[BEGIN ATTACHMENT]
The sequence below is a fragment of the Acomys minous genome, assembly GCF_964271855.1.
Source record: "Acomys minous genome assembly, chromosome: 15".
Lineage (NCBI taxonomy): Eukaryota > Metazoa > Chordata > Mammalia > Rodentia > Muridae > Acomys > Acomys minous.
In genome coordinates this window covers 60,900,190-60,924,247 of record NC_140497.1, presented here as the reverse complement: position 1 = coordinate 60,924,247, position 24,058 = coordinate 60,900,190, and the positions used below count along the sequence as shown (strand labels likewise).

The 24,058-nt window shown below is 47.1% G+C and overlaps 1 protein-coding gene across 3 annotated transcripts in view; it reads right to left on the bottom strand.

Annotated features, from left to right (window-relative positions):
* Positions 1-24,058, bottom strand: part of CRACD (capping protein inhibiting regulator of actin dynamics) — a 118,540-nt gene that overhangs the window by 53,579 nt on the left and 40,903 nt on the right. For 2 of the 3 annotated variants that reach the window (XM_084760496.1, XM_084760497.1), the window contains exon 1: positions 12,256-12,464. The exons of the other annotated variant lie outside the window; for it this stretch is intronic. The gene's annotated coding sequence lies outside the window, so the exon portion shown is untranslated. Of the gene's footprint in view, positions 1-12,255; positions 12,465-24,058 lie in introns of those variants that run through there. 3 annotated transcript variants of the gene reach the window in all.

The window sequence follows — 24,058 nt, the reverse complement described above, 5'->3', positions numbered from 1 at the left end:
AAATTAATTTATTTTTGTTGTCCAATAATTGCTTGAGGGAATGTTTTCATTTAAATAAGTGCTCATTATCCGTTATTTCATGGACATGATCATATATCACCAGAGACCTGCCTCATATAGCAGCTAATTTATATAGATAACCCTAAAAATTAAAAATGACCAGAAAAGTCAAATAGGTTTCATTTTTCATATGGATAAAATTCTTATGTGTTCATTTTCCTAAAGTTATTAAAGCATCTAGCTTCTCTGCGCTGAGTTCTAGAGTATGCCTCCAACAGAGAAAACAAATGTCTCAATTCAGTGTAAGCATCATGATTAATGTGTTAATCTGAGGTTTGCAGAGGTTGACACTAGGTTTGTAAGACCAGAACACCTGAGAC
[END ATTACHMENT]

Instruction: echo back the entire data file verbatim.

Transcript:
The sequence below is a fragment of the Acomys minous genome, assembly GCF_964271855.1.
Source record: "Acomys minous genome assembly, chromosome: 15".
Lineage (NCBI taxonomy): Eukaryota > Metazoa > Chordata > Mammalia > Rodentia > Muridae > Acomys > Acomys minous.
In genome coordinates this window covers 60,900,190-60,924,247 of record NC_140497.1, presented here as the reverse complement: position 1 = coordinate 60,924,247, position 24,058 = coordinate 60,900,190, and the positions used below count along the sequence as shown (strand labels likewise).

The 24,058-nt window shown below is 47.1% G+C and overlaps 1 protein-coding gene across 3 annotated transcripts in view; it reads right to left on the bottom strand.

Annotated features, from left to right (window-relative positions):
* Positions 1-24,058, bottom strand: part of CRACD (capping protein inhibiting regulator of actin dynamics) — a 118,540-nt gene that overhangs the window by 53,579 nt on the left and 40,903 nt on the right. For 2 of the 3 annotated variants that reach the window (XM_084760496.1, XM_084760497.1), the window contains exon 1: positions 12,256-12,464. The exons of the other annotated variant lie outside the window; for it this stretch is intronic. The gene's annotated coding sequence lies outside the window, so the exon portion shown is untranslated. Of the gene's footprint in view, positions 1-12,255; positions 12,465-24,058 lie in introns of those variants that run through there. 3 annotated transcript variants of the gene reach the window in all.

The window sequence follows — 24,058 nt, the reverse complement described above, 5'->3', positions numbered from 1 at the left end:
AAATTAATTTATTTTTGTTGTCCAATAATTGCTTGAGGGAATGTTTTCATTTAAATAAGTGCTCATTATCCGTTATTTCATGGACATGATCATATATCACCAGAGACCTGCCTCATATAGCAGCTAATTTATATAGATAACCCTAAAAATTAAAAATGACCAGAAAAGTCAAATAGGTTTCATTTTTCATATGGATAAAATTCTTATGTGTTCATTTTCCTAAAGTTATTAAAGCATCTAGCTTCTCTGCGCTGAGTTCTAGAGTATGCCTCCAACAGAGAAAACAAATGTCTCAATTCAGTGTAAGCATCATGATTAATGTGTTAATCTGAGGTTTGCAGAGGTTGACACTAGGTTTGTAAGACCAGAACACCTGAGAC